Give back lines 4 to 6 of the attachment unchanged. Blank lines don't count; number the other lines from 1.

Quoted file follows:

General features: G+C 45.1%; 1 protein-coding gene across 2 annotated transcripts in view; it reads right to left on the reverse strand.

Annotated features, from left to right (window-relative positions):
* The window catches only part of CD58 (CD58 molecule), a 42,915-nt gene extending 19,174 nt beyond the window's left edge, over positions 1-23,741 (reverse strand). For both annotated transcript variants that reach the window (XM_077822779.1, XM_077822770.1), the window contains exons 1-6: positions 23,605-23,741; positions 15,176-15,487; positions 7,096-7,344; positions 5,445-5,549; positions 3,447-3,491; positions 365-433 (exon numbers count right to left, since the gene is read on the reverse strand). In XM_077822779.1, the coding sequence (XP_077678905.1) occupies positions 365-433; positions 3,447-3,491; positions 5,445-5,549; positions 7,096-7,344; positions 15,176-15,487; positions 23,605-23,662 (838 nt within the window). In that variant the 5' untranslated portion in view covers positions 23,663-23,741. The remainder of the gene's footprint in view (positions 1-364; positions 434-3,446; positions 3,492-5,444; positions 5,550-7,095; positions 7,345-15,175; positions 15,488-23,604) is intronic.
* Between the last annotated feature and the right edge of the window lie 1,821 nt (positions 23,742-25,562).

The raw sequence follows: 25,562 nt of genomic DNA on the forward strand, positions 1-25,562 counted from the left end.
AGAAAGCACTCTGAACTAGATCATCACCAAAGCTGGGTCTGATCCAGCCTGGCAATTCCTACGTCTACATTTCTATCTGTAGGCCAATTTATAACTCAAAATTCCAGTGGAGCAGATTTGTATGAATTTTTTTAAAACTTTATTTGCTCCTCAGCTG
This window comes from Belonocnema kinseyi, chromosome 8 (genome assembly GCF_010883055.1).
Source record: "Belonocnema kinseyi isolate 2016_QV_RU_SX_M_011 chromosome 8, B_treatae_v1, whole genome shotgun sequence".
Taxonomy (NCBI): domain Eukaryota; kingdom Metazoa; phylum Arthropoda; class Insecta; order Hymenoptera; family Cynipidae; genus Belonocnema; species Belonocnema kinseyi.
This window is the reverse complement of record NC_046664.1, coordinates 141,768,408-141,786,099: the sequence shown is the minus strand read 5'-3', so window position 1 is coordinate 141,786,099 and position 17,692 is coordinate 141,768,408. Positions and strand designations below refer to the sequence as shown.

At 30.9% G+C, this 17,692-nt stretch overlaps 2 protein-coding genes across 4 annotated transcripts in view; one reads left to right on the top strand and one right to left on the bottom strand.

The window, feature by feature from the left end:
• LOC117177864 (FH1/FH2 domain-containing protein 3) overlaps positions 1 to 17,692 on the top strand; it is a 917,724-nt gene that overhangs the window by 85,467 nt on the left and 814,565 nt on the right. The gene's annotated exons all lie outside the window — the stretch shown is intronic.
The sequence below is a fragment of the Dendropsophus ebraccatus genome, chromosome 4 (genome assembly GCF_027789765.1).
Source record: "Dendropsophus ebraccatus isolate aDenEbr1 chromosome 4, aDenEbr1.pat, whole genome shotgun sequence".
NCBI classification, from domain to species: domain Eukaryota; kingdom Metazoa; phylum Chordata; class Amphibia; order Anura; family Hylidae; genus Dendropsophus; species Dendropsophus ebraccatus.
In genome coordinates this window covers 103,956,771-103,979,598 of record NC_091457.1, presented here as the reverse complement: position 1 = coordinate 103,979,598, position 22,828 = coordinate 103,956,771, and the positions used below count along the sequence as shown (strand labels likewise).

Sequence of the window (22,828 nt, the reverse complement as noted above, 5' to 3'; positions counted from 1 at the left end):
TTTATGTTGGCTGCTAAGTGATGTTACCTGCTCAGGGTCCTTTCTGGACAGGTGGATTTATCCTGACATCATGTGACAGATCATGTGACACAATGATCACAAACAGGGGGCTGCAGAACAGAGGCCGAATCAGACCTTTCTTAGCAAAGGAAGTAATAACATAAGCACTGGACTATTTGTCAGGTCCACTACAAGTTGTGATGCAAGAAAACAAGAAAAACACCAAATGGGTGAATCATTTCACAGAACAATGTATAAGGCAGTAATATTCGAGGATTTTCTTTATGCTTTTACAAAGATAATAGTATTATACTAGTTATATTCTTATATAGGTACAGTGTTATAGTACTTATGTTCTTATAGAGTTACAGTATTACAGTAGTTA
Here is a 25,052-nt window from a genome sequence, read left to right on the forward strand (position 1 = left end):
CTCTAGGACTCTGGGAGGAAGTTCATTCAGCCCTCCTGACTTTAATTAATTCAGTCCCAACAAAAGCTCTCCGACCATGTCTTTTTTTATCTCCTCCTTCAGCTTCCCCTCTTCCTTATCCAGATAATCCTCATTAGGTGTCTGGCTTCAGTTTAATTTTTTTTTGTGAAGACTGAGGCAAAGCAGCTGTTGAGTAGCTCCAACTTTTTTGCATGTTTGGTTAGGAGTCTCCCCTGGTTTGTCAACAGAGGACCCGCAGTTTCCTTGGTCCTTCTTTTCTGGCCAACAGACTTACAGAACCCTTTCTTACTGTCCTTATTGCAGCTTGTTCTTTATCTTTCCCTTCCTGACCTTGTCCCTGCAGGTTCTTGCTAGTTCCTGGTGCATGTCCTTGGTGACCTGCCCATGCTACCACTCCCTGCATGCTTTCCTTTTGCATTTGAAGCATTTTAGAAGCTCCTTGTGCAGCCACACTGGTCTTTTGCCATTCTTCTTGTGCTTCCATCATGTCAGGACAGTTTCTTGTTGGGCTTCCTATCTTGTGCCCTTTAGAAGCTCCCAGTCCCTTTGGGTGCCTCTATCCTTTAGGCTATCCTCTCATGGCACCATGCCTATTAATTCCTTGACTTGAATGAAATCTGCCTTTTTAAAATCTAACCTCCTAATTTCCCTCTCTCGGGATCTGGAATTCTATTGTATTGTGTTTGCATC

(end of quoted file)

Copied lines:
* Between the last annotated feature and the right edge of the window lie 1,821 nt (positions 23,742-25,562).

The raw sequence follows: 25,562 nt of genomic DNA on the forward strand, positions 1-25,562 counted from the left end.
AGAAAGCACTCTGAACTAGATCATCACCAAAGCTGGGTCTGATCCAGCCTGGCAATTCCTACGTCTACATTTCTATCTGTAGGCCAATTTATAACTCAAAATTCCAGTGGAGCAGATTTGTATGAATTTTTTTAAAACTTTATTTGCTCCTCAGCTG